Dear Canterbury Community

Facts, knowledge and understanding
Here’s a question I’ve been pondering lately: in the age of Google Assistant, Amazon’s Alexa and Apple’s Siri, do we really need to know anything anymore?

If our students are able to ask their smartphone a question and a perfectly sensible answer is forthcoming, why do we persist in teaching and assessing their knowledge and understanding of particular concepts?

The simple answer is, that immediate, fact-based knowledge like “What is the capital of Norway?” may well be handled satisfactorily by our smart phones however, conceptual knowledge, deeper understanding and linkages across concepts still need to be embedded in our brains. Overall cognition (the action or process of acquiring knowledge and understanding through thought, experience, and the senses) is not an immediate action. We cannot gain holistic and deep understanding of an issue by asking Siri a question on our phones.

And so the answer to my original question is emphatically – yes! Knowing things is actually more important than it ever was. Having a well-developed understanding of a complex topic in History, Mathematics and Science shields us from fake news and opinion-pieces that are passed off as factual.  I heard a Principal of another school say recently that she believed “schools should stop teaching content” to students and focus on inquiry and higher order thinking instead.

I could not disagree more with this sentiment.

A student cannot think deeply (analyse, synthesise, evaluate) about an issue that they know nothing about. They cannot properly inquire into a content area (for example, the fall of Ancient Rome, the process of photosynthesis, Shakespeare's Hamlet the process of factorizing a quadratic equation or understanding the endocrine system) if they do not have a well laid-out, well-sequenced, developmental understanding of that concept. Explicit teaching still matters. Knowledge still matters. Students having skills of working memory, retrieval, linkages between and across knowledge must still be the focus of all teachers. Higher order thinking of course is what we ultimately looking for, but this cannot happen in a vacuum.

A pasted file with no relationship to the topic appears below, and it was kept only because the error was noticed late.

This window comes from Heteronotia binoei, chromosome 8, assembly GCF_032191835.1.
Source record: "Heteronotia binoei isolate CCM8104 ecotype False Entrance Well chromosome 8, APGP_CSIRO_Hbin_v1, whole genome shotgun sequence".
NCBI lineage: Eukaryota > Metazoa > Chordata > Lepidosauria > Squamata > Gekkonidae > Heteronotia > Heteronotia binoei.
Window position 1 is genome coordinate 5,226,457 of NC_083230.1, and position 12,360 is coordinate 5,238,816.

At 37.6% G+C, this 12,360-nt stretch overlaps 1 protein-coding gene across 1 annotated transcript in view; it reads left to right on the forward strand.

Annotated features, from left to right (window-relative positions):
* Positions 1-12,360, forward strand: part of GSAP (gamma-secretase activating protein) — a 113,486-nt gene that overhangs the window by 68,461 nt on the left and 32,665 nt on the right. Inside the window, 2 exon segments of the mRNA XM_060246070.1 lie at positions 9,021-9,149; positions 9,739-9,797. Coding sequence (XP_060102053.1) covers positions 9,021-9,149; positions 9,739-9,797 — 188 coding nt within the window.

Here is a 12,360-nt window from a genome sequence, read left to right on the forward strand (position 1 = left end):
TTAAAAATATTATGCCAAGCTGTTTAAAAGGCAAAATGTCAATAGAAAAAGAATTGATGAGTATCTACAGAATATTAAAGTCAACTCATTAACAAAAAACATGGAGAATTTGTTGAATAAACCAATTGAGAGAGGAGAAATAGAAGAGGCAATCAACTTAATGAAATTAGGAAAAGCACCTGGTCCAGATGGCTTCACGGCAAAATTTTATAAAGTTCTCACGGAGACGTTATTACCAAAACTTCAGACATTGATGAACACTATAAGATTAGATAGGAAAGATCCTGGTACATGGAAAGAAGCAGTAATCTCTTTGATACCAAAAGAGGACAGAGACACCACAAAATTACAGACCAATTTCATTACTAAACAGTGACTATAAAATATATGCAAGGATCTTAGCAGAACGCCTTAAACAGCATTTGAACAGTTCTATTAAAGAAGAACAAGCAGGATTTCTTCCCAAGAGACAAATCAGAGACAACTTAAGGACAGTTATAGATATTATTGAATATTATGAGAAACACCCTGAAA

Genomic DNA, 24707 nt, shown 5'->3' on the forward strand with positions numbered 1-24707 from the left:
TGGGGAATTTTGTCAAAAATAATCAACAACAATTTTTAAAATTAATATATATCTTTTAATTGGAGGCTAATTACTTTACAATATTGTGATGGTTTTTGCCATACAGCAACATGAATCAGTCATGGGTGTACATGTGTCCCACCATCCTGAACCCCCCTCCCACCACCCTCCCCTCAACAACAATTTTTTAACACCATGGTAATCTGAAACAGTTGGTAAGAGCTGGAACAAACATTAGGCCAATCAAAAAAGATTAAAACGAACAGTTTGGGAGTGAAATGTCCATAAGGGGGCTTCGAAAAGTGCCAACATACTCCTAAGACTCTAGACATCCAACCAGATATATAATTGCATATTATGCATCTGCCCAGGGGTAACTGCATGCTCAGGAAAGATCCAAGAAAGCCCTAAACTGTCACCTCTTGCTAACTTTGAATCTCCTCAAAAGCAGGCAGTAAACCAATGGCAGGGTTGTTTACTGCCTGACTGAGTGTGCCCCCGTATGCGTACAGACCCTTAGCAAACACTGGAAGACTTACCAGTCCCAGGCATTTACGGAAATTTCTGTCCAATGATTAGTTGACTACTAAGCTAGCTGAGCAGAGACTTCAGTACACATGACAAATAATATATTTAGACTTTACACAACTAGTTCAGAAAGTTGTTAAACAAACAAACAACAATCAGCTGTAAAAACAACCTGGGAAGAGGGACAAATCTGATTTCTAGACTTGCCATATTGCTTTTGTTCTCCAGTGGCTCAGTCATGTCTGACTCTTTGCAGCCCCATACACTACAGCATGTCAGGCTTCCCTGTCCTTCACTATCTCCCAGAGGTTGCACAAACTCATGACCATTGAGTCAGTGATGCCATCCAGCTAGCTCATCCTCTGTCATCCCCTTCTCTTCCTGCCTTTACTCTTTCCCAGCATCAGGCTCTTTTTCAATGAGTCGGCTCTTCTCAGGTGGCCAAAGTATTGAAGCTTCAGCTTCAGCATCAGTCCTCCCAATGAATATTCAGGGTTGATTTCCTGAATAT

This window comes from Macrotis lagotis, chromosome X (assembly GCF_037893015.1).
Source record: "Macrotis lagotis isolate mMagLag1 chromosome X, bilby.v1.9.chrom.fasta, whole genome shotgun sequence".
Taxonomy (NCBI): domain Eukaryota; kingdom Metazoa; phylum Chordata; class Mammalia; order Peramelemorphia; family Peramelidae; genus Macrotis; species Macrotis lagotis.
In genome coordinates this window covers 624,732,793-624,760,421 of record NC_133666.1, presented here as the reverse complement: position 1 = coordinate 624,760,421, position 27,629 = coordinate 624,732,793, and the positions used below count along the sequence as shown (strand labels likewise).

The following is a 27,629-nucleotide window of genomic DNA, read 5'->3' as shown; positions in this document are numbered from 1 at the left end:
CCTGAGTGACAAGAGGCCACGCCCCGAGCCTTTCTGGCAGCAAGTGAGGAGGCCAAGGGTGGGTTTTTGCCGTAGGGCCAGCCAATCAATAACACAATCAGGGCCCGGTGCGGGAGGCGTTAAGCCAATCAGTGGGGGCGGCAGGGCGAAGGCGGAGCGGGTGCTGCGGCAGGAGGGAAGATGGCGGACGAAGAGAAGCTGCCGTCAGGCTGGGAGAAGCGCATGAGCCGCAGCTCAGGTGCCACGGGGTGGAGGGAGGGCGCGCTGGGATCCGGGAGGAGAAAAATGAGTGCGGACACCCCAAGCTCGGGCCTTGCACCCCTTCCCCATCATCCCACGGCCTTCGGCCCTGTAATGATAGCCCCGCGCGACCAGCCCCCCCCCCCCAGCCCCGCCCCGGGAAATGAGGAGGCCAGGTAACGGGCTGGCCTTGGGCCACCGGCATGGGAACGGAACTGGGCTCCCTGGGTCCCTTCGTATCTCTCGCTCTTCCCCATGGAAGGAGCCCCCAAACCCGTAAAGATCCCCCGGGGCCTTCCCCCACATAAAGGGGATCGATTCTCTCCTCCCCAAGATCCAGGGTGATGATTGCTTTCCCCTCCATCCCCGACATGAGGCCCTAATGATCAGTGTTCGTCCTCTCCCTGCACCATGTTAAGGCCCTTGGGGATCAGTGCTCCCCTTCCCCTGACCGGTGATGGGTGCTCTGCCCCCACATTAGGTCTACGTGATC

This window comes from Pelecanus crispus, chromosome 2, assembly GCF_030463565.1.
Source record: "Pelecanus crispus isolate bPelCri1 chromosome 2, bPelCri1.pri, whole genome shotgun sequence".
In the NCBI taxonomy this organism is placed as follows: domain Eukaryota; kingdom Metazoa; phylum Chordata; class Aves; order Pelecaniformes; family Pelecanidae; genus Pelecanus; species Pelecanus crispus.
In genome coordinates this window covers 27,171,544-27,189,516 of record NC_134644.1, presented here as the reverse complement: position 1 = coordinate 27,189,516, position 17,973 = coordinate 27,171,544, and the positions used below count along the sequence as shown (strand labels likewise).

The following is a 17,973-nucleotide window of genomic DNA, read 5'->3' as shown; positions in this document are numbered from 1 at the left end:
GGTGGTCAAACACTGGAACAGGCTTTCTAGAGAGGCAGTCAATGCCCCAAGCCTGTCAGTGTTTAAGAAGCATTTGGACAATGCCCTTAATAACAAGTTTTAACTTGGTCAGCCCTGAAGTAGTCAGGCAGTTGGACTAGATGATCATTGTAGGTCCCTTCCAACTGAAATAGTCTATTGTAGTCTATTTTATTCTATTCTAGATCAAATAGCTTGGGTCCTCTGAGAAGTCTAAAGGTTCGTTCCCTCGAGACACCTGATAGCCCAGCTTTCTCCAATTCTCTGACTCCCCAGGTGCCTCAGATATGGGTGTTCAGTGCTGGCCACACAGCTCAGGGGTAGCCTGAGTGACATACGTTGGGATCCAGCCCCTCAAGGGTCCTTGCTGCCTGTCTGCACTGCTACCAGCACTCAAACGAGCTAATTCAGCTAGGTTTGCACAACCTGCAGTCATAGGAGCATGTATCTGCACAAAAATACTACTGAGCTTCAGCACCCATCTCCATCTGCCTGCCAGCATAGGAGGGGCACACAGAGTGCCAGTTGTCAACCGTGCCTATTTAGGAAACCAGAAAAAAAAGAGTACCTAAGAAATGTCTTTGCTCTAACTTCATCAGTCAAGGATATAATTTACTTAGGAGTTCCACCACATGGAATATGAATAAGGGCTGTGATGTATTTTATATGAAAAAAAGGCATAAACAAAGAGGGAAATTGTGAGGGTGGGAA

As Queensland students now sit a series of high stakes external examinations at the end of Year 12, our focus as a College, beginning from Prep, is to ensure we are focusing on these basics of cognition. Learning and unlearning content after the test is not what we are looking for. Rather, we are looking to plant seeds of understanding and then water and fertilise them constantly over 13 years of education. Year 12 students do not do well on their final exams because they had good strategies in Year 12. They succeed because their teachers made excellent choices about how to develop long term deep understanding in their subjects. 

My personal experience is that students appreciate walking out of a lesson learning something new. They love mastering something complex. They appreciate their teachers being subject experts and knowing the answers to all their questions, whether big or small.

We are refocusing our efforts in the next year on how we teach new material to students, how we get it activated deep into their brains and how to make linkages between the knowledge they hold. This will improve their exam results, but more importantly it will teach them how to study and how to draw on their knowledge in conversation and in real life in the future, to be more articulate and interesting people.

Mr Dan Walker